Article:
Book Review : Damien Angelica Walters - Paper Tigers (2016)
I am generally perceived by authors and readership alike to be a rather critical reviewer and this baffles me. I'm a great audience. I am always eager to work with books/movies/series and I can appreciate a piece for what it is. You know who's a tough cookie? My girlfriend Josie. She's a great reader who can also appreciate any genre, but she's got STANDARDS with capital letters. We've both read Damien Angelica Walters' debut novel Paper Tigers during out flash vacation last week and we were both equally awed and terrified by it. It's a gripping, melancholic novel that achieved some kind of Bushido-level of atmospheric terror. Both a can't miss for horror freaks and literary fans.
Alison Reese was horribly burned on half of her body during a tragic fire. She seems to break out of the claustrophobic nightmare her life has become the day she finds the courage to leave her apartment to walk the streets of Baltimore, where she lives. That day, she bought an old photo album in an antiques shop which she quickly becomes obsessed about, giving the photographed people names and everything. When she starts hearing echoes of laughter and clinking glasses when browsing the album, Alison starts questioning her own sanity. But there's more to it than just her. The album can make her whole again, or can it?
Paper Tigers is a subtle, graceful and multilayered horror novel. I wouldn't pigeonhole it into a particular subgenre because it seamlessly blends many: ghost stories, psychological horror, supernatural, body horror and there even is a killer Cronenbergian moment towards the ending. Doing on paper what nightmares consultant David Cronenberg did in movies is extremely difficult and often comes off as goofy, but Damien Angelica Walters gets away with it in Paper Tigers because of the strength of her tone and atmosphere. In fact, it's as (or more) terrifying as the rest of this freakin' book and Paper Tigers scared the living hell out of me.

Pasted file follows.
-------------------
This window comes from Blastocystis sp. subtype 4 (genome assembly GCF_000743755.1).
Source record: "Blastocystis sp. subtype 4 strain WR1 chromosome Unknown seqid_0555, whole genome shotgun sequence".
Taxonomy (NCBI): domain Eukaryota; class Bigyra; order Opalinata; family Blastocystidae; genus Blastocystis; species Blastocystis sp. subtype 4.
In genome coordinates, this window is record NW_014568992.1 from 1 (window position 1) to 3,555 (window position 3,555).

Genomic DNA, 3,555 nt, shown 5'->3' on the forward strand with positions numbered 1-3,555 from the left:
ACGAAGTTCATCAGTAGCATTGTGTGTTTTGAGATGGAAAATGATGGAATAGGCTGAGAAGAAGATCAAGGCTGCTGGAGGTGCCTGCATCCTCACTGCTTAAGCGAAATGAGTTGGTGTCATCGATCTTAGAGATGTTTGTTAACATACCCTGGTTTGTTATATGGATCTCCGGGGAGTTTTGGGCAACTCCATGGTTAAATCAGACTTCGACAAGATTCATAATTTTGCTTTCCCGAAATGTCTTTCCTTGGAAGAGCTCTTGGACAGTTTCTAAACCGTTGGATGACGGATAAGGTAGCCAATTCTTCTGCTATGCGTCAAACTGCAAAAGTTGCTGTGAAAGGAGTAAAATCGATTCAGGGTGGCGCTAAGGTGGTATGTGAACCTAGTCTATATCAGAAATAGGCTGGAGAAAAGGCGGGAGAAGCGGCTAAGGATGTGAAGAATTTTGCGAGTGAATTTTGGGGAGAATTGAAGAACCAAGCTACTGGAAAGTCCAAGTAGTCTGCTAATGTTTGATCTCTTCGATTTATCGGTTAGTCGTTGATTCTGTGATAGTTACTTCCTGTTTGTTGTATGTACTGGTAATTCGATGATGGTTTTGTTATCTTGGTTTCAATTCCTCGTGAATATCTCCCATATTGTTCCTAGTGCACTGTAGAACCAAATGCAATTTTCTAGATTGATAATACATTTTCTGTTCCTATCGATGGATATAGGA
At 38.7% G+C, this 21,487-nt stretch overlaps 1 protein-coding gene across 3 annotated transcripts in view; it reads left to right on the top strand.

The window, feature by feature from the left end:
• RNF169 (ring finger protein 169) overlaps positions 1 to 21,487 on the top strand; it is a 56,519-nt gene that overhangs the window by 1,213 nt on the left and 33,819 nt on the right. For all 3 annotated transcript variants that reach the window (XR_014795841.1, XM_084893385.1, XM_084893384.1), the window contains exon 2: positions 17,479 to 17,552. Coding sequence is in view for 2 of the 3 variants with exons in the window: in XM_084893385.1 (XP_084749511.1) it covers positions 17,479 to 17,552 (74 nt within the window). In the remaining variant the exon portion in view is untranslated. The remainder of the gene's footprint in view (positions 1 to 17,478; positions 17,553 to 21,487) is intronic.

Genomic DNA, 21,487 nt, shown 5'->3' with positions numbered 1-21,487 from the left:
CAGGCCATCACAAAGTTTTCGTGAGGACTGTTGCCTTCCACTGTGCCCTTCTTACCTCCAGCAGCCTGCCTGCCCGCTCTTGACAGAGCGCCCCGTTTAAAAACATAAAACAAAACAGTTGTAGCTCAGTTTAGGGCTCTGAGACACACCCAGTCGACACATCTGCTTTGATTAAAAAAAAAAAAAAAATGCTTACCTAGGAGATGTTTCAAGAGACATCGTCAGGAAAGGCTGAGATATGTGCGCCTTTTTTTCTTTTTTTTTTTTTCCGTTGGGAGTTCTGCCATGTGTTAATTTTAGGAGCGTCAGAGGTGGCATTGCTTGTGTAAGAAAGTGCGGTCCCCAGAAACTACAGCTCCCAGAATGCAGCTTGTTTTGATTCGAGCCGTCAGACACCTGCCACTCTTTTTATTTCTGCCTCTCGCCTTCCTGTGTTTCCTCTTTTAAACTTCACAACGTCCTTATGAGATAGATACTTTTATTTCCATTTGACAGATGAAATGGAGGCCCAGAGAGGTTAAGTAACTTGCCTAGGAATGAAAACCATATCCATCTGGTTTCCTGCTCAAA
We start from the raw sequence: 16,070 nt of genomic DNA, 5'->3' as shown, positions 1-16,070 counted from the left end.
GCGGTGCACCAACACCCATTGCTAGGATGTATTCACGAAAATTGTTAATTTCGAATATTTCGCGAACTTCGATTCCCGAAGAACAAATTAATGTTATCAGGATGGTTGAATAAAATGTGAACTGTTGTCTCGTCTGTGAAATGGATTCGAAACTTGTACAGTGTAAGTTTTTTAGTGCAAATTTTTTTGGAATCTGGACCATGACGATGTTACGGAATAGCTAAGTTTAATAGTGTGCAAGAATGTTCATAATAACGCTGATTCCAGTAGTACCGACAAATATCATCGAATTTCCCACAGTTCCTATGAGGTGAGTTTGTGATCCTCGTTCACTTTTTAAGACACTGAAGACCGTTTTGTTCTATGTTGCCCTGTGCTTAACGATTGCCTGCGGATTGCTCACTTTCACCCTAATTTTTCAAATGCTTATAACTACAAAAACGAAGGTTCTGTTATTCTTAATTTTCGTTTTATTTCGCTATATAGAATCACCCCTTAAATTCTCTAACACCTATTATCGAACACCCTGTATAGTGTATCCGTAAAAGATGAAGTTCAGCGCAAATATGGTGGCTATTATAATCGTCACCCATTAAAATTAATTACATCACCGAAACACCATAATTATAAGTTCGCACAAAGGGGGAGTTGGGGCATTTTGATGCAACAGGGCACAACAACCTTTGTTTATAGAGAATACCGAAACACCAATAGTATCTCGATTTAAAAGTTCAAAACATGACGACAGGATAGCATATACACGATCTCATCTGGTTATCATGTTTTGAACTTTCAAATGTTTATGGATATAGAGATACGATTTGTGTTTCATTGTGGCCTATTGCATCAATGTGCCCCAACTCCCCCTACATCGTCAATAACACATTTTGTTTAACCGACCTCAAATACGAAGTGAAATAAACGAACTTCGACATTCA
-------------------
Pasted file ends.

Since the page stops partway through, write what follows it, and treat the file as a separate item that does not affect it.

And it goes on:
What makes Paper Tigers special though is that it's NOT JUST a horror novel. Damien Angelica Walters had bigger ambitions for her book and wrote a narrative that lived up to it. Alison Reese's existential ordeal is tragic and engaging: is being disfigured, lonely and in pain really a way to live your life? Are you really living or simply existing? What makes Alison such a terrific protagonist is that she's pretty ghostly herself. She's a disembodied spirit living in a prison of tortured flesh she perceives as monstrous. Reality and the person she has become through the fire are sometimes scarier to her than a ghost she doesn't know whether or not is real. Alison is sweet and vulnerable, but her obsessive longing for healing makes her terrifying in her own right.
There really isn't much I disliked about Paper Tigers, but I wouldn't leave you guys without slipping a word about the astonishing quality of Damien Angelica Walters' prose. Man, that lady can WRITE. Her prose is blooming with powerful and original images which are partly responsible for creating the rich and haunting atmosphere of Paper Tigers. It was tough singling out a passage for quotation because Walters deals in long sentences and complex imagery, so you're going to have to take my word for it. This is one of the most transcendent achievements in prose I've had the privilege to read this year. Whether you order Paper Tigers now or keep it for a memorably Halloween scare, brace yourselves for some REAL horror. Damien Angelica Walters doesn't deal in cheap peek-a-boo scared. She wants you soul.
BADASS (and Josie approved)